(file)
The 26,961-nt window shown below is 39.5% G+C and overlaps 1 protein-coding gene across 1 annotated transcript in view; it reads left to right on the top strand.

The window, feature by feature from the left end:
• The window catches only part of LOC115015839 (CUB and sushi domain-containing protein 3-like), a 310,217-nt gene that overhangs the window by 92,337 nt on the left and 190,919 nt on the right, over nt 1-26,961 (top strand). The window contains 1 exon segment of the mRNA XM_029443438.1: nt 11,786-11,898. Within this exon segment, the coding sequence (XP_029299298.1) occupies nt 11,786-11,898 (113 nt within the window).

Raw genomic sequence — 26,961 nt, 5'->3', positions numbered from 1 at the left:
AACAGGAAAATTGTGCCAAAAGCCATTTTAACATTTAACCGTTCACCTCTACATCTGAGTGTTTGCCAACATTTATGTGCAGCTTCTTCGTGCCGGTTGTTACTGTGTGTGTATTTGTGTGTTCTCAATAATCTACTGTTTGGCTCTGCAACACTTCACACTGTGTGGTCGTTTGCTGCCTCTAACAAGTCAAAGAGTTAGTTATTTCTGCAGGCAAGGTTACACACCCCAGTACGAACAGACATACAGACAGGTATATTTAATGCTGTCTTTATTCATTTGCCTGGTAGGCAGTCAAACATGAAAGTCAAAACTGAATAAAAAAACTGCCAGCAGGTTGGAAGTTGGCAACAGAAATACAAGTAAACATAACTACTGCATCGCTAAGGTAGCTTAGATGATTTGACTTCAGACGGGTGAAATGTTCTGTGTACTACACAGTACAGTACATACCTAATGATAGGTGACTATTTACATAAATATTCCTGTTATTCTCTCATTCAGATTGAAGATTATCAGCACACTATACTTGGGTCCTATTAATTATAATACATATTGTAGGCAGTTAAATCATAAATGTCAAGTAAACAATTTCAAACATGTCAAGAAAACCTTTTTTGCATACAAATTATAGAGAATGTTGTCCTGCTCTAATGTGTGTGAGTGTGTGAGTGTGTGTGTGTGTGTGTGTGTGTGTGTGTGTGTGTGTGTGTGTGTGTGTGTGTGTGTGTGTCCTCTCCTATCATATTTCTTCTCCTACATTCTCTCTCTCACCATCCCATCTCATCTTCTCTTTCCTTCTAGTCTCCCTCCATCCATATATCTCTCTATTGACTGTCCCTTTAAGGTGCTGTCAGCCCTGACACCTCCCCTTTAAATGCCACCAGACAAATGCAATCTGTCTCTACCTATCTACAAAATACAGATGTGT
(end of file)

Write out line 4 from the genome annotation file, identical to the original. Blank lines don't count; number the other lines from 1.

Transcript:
Raw genomic sequence — 26,961 nt, 5'->3', positions numbered from 1 at the left: